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How are stainless steel watch cases polished


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Hi everryone:

I don,t see how a hobbyist vintage watch collector like me servicing my own watches can do without the know how to polish SS cases.

Please advise

 

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Sorry to keep popping up!

I saw the video linked above. It’s pretty good with the exception that no sandpaper is typically used.

Buffing is instead of sanding and then polishing is the finishing step.

I learnt quite a bit from this video from the Lititz Technicum:




Cheers!





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There are many ways to skin the cat.... but

You can get excellent results using a felt wheel, high quality like Bergeron using a heavy cutting compound.

Buffing should remove MINIMAL amount of material but the combo of 1. Felt + 2. Heat + 3. The compound will actually move material from taller sites into deeper (nicks) ones.

This is where a case can lose its form and symmetry.

Buffing alone won’t get you there... this has to be followed by polishing.

For a nice polish a non braided cotton wheel with white followed by yellow compound really bring up the shine.

I have a couple examples:

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Polishing watch cases  can get to be a hot topic as there are strong feelings for and against.

Done correctly it can restore the look of a tired case, done incorrectky virtually ruins the watch in the eyes of serious collectors.

If you do want to learn buy some cheap watches to practice on first.

I've personally not tried to polish any cases, I just settle for completely cleaning them and replacing the crystal.

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1 hour ago, Tmuir said:

Polishing watch cases  can get to be a hot topic as there are strong feelings for and against.

I think you (and possibly the OP) are referring to buffing. Polishing is a superficial process that doesn't alter the dimensions and look of the watch. It does not remove scratches but cleans up dullness and scuff marks.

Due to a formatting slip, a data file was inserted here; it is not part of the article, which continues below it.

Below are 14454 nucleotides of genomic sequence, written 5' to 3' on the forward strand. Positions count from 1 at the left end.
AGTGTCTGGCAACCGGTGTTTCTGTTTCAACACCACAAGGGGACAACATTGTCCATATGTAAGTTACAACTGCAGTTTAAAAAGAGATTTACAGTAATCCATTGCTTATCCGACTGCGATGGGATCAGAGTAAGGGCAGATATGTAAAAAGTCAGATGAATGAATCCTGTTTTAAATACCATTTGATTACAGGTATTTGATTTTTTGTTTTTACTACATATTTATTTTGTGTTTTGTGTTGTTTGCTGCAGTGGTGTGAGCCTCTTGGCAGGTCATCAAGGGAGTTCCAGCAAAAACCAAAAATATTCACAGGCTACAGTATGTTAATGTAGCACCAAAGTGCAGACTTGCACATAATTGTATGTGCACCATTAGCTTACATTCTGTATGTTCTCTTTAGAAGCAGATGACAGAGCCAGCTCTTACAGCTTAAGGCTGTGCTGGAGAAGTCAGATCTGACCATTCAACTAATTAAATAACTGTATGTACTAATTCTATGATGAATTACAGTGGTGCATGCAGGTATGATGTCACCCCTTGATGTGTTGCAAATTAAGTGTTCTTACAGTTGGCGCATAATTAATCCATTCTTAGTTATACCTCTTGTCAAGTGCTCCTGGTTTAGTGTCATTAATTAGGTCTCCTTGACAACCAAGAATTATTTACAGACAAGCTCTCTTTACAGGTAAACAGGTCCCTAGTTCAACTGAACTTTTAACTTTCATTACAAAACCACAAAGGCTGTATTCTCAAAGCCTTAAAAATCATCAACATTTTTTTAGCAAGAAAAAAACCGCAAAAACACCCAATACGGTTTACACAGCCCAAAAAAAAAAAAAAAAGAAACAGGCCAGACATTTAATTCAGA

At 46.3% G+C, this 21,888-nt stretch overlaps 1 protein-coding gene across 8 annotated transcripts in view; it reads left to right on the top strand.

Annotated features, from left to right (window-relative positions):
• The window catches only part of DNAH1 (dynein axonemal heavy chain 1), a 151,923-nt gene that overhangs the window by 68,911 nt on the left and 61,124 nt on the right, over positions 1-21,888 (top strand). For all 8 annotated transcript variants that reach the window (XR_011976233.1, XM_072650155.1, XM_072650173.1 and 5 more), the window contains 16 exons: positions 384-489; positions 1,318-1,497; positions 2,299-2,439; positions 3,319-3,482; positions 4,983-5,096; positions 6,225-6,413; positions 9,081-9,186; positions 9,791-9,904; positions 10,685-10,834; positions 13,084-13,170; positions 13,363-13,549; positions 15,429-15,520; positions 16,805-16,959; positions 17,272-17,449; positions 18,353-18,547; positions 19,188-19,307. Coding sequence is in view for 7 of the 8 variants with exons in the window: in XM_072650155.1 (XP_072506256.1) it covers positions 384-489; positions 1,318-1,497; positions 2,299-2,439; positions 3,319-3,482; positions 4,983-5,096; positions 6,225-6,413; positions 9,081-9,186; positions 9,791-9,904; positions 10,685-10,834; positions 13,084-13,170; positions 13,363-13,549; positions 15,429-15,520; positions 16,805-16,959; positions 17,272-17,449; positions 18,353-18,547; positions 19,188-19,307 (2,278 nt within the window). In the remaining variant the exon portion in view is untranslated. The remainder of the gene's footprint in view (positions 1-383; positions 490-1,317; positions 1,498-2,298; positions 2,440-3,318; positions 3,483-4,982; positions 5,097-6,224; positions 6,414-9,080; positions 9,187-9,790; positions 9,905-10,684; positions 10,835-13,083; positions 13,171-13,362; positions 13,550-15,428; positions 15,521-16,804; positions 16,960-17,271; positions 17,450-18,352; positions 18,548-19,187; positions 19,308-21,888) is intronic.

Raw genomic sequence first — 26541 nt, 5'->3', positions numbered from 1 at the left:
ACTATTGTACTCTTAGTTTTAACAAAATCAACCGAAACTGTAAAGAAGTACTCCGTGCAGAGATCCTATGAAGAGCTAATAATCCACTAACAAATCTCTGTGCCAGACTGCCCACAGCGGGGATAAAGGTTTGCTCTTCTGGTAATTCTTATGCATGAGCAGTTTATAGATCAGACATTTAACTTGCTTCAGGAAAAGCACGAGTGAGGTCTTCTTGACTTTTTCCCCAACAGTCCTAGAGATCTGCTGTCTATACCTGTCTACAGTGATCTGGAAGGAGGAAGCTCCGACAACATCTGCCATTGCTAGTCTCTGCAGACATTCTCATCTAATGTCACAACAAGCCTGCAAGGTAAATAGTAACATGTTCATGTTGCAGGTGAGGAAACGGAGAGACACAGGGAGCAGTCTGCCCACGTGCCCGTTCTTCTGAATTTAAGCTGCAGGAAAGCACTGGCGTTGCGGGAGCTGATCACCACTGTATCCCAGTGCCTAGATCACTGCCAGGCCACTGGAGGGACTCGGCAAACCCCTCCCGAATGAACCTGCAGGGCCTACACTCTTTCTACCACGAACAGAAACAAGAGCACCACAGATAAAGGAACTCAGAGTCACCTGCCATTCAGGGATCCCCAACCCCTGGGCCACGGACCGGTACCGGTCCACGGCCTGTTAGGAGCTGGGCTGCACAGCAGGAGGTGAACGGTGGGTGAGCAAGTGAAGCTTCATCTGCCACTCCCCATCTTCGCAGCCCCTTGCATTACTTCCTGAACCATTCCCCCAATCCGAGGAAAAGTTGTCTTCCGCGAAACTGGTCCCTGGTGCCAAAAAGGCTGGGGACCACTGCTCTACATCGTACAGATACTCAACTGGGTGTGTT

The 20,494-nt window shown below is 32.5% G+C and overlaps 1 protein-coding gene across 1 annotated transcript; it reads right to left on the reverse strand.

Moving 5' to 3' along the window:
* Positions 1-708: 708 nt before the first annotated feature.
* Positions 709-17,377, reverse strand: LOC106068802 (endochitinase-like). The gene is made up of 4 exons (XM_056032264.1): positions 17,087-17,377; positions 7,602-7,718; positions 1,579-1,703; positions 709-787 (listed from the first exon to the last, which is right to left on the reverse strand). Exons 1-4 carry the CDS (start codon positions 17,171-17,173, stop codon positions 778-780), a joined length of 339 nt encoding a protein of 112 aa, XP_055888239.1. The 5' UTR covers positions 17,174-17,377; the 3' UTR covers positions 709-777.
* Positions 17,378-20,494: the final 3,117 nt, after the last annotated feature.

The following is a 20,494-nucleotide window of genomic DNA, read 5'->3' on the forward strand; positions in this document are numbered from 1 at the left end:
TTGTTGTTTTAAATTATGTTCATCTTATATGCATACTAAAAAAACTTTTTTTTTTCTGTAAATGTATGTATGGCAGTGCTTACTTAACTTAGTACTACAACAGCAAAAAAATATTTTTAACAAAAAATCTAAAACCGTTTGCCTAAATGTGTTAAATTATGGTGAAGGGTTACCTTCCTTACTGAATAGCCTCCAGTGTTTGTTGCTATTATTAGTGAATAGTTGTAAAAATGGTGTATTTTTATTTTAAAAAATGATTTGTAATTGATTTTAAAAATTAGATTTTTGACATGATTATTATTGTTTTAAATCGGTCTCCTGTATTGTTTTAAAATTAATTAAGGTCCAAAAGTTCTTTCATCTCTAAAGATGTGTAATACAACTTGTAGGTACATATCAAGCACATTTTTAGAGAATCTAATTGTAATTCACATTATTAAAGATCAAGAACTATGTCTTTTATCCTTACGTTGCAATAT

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Best not to get too pedantic about the difference between polishing and buffing, If you tried to tell the engineers here that polishing does not scratch, they'd yell at you, and force you to look through a microscope at the surface of whatever is being worked on.

The only thing anyone can say definitively about polishing and buffing is that there are different common usages of the terms in different fields and industries. 

 

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I have been removing scratches and fully restoring stainless steel watch cases for years. I use a Dremel tool and red level polish or metals and the result is a completely new looking case. I do this when I repair a watch and the customer is usually totally impressed. It does take some time to remove the scratches but worth it. What you are actually doing is melting the metal into itself.


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4 hours ago, jdrichard said:

I have been removing scratches and fully restoring stainless steel watch cases for years. I use a Dremel tool and red level polish or metals and the result is a completely new looking case. I do this when I repair a watch and the customer is usually totally impressed. It does take some time to remove the scratches but worth it. What you are actually doing is melting the metal into itself.


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Is red level polish, a brand name? Or tells the type.  Regrads

 

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11 hours ago, Nucejoe said:

Is red level polish, a brand name? Or tells the type.  Regrads

Check Dialux on Cousins UK. The color indicates not only the grade, but also for which metal is recommended.

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Esslinger has a nice tutorial on SS polishing. I have this polish i cant remember the name of it and its not in my possession but it cost me $30 and its the same used by omega when they polish cases. There are so many different compounds out there it’s basically a matter of preference as to what you like to use what’s more important is the type of buffs and polishing pads you use. For removing scratches very quickly you could use compound used for platinum you have to know what you’re doing to use it because you can really dull the facets. Red water soluble rougue is great and makes easy to clean case in ultrasonic. Just a mask and eyewear. Whenever i use red rougue my face looks red except around my eyes and mouth lol. As what most people don’t realize is buffing could take as long as 30mins its not a once over type of deal. AND BE VERY LIBERAL WITH THE ROGUE. Once it starts to disappear add more to the wheel.

This is what i use:
Buffing
Hard felt for buffing deep scratches
Muslin 3 rows of stitch for light scratches
(I use 2-3inch hard felts buffs you want to cover the entire area you buffing with the wheel, this wide diameter comes in handy when doing watch faces and backs. Quite pricey though)

Polishing
Muslin buff with no stitching I use a dremel to get to the hard to reach places.

Things like 3m pads and emory cloth also assist in removing scratches before a buff. Polyimide tape is a must for protecting facets and edges especially when trying to achieve a statin or brushed look combined with high polish.


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